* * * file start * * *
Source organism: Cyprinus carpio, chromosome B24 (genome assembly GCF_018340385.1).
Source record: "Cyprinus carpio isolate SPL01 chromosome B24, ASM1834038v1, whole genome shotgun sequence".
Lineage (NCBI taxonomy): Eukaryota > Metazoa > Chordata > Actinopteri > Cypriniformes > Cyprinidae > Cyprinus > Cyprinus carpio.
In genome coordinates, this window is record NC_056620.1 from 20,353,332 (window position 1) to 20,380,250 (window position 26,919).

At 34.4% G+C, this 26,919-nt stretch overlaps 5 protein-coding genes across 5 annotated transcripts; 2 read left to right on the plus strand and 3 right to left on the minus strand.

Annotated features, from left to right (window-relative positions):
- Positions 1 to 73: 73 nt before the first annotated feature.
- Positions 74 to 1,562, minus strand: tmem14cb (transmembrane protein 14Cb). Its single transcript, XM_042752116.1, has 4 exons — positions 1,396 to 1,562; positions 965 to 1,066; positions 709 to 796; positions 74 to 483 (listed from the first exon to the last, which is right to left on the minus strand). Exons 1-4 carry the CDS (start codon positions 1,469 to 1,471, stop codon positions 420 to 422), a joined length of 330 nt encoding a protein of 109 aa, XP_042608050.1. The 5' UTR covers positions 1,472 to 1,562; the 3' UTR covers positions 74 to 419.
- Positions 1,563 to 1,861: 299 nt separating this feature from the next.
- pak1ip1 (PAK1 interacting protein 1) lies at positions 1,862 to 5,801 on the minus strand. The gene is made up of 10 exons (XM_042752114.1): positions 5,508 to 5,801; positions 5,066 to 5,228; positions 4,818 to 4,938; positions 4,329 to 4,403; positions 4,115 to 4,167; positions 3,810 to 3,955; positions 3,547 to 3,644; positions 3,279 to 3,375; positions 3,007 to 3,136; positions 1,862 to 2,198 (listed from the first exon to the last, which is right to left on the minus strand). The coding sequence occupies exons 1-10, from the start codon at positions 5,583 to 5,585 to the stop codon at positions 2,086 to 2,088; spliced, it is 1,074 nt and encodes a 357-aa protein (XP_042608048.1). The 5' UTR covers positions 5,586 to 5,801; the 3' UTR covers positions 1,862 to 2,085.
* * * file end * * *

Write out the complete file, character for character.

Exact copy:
Source organism: Cyprinus carpio, chromosome B24 (genome assembly GCF_018340385.1).
Source record: "Cyprinus carpio isolate SPL01 chromosome B24, ASM1834038v1, whole genome shotgun sequence".
Lineage (NCBI taxonomy): Eukaryota > Metazoa > Chordata > Actinopteri > Cypriniformes > Cyprinidae > Cyprinus > Cyprinus carpio.
In genome coordinates, this window is record NC_056620.1 from 20,353,332 (window position 1) to 20,380,250 (window position 26,919).

At 34.4% G+C, this 26,919-nt stretch overlaps 5 protein-coding genes across 5 annotated transcripts; 2 read left to right on the plus strand and 3 right to left on the minus strand.

Annotated features, from left to right (window-relative positions):
- Positions 1 to 73: 73 nt before the first annotated feature.
- Positions 74 to 1,562, minus strand: tmem14cb (transmembrane protein 14Cb). Its single transcript, XM_042752116.1, has 4 exons — positions 1,396 to 1,562; positions 965 to 1,066; positions 709 to 796; positions 74 to 483 (listed from the first exon to the last, which is right to left on the minus strand). Exons 1-4 carry the CDS (start codon positions 1,469 to 1,471, stop codon positions 420 to 422), a joined length of 330 nt encoding a protein of 109 aa, XP_042608050.1. The 5' UTR covers positions 1,472 to 1,562; the 3' UTR covers positions 74 to 419.
- Positions 1,563 to 1,861: 299 nt separating this feature from the next.
- pak1ip1 (PAK1 interacting protein 1) lies at positions 1,862 to 5,801 on the minus strand. The gene is made up of 10 exons (XM_042752114.1): positions 5,508 to 5,801; positions 5,066 to 5,228; positions 4,818 to 4,938; positions 4,329 to 4,403; positions 4,115 to 4,167; positions 3,810 to 3,955; positions 3,547 to 3,644; positions 3,279 to 3,375; positions 3,007 to 3,136; positions 1,862 to 2,198 (listed from the first exon to the last, which is right to left on the minus strand). The coding sequence occupies exons 1-10, from the start codon at positions 5,583 to 5,585 to the stop codon at positions 2,086 to 2,088; spliced, it is 1,074 nt and encodes a 357-aa protein (XP_042608048.1). The 5' UTR covers positions 5,586 to 5,801; the 3' UTR covers positions 1,862 to 2,085.